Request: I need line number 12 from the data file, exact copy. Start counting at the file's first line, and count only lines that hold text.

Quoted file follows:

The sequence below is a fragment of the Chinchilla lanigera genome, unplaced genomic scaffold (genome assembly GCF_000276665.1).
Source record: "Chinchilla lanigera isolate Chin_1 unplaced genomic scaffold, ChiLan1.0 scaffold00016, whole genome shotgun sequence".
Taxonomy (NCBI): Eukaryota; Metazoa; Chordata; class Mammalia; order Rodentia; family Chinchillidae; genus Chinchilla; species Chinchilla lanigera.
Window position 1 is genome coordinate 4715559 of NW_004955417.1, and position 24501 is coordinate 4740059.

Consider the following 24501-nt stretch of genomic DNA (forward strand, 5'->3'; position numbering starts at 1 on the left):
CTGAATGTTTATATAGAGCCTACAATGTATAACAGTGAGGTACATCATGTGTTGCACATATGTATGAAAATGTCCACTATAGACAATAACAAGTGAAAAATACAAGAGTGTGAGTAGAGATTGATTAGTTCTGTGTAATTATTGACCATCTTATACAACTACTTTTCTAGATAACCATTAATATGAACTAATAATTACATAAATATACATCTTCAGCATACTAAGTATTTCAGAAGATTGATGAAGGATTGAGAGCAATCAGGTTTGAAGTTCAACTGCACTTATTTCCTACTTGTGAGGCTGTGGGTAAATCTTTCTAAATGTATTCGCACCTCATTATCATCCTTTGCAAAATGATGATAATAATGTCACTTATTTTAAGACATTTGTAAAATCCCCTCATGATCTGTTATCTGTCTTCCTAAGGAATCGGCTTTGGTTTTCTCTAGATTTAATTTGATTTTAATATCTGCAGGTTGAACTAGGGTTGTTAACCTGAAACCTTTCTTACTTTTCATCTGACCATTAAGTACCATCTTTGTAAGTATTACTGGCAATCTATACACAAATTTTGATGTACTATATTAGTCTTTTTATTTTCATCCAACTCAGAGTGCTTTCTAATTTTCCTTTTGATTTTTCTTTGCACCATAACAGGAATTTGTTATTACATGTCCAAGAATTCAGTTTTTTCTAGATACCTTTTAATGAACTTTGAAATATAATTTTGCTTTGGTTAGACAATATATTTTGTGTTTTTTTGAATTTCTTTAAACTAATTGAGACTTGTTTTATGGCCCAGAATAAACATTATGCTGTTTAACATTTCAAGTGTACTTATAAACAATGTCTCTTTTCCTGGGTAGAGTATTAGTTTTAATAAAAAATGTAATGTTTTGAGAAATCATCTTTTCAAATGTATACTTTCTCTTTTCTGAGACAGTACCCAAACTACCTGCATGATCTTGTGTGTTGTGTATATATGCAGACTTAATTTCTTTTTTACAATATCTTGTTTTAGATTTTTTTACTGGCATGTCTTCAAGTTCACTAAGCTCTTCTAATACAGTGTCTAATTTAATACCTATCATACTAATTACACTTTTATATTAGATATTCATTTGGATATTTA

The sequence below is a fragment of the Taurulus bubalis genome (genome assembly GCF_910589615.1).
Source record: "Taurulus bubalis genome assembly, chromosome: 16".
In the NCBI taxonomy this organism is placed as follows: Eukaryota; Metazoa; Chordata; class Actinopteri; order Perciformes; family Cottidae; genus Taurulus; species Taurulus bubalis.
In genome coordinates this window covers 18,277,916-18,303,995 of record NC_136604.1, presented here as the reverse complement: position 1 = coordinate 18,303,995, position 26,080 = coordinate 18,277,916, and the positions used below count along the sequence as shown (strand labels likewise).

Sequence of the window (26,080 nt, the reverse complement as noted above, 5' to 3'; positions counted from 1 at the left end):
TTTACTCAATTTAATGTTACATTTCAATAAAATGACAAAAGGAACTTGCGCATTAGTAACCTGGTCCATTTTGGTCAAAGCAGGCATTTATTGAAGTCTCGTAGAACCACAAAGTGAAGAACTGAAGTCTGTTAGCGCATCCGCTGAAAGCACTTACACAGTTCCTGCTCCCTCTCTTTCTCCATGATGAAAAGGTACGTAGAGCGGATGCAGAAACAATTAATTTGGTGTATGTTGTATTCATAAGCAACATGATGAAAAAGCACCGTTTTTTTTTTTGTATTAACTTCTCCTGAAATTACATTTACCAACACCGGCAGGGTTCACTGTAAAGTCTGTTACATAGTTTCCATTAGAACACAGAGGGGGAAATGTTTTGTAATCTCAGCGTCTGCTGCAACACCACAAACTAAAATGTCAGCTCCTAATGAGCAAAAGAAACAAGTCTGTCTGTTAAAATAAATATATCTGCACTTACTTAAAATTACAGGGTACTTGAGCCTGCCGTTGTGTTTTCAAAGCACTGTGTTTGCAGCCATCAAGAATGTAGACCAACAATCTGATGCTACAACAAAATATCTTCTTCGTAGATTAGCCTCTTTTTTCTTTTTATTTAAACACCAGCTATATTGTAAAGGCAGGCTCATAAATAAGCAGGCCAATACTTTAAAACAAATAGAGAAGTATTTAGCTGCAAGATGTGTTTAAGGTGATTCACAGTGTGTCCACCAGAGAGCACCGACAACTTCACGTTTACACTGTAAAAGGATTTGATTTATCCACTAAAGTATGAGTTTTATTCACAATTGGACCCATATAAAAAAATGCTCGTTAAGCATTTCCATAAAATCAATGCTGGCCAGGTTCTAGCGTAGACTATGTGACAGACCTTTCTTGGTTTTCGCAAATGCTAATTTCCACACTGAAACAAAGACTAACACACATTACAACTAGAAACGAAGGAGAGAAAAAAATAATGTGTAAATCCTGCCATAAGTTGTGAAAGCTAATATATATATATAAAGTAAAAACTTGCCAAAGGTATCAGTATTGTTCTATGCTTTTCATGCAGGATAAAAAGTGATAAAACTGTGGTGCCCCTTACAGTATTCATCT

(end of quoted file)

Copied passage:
TTTACTCAATTTAATGTTACATTTCAATAAAATGACAAAAGGAACTTGCGCATTAGTAACCTGGTCCATTTTGGTCAAAGCAGGCATTTATTGAAGTCTCGTAGAACCACAAAGTGAAGAACTGAAGTCTGTTAGCGCATCCGCTGAAAGCACTTACACAGTTCCTGCTCCCTCTCTTTCTCCATGATGAAAAGGTACGTAGAGCGGATGCAGAAACAATTAATTTGGTGTATGTTGTATTCATAAGCAACATGATGAAAAAGCACCGTTTTTTTTTTTGTATTAACTTCTCCTGAAATTACATTTACCAACACCGGCAGGGTTCACTGTAAAGTCTGTTACATAGTTTCCATTAGAACACAGAGGGGGAAATGTTTTGTAATCTCAGCGTCTGCTGCAACACCACAAACTAAAATGTCAGCTCCTAATGAGCAAAAGAAACAAGTCTGTCTGTTAAAATAAATATATCTGCACTTACTTAAAATTACAGGGTACTTGAGCCTGCCGTTGTGTTTTCAAAGCACTGTGTTTGCAGCCATCAAGAATGTAGACCAACAATCTGATGCTACAACAAAATATCTTCTTCGTAGATTAGCCTCTTTTTTCTTTTTATTTAAACACCAGCTATATTGTAAAGGCAGGCTCATAAATAAGCAGGCCAATACTTTAAAACAAATAGAGAAGTATTTAGCTGCAAGATGTGTTTAAGGTGATTCACAGTGTGTCCACCAGAGAGCACCGACAACTTCACGTTTACACTGTAAAAGGATTTGATTTATCCACTAAAGTATGAGTTTTATTCACAATTGGACCCATATAAAAAAATGCTCGTTAAGCATTTCCATAAAATCAATGCTGGCCAGGTTCTAGCGTAGACTATGTGACAGACCTTTCTTGGTTTTCGCAAATGCTAATTTCCACACTGAAACAAAGACTAACACACATTACAACTAGAAACGAAGGAGAGAAAAAAATAATGTGTAAATCCTGCCATAAGTTGTGAAAGCTAATATATATATATAAAGTAAAAACTTGCCAAAGGTATCAGTATTGTTCTATGCTTTTCATGCAGGATAAAAAGTGATAAAACTGTGGTGCCCCTTACAGTATTCATCT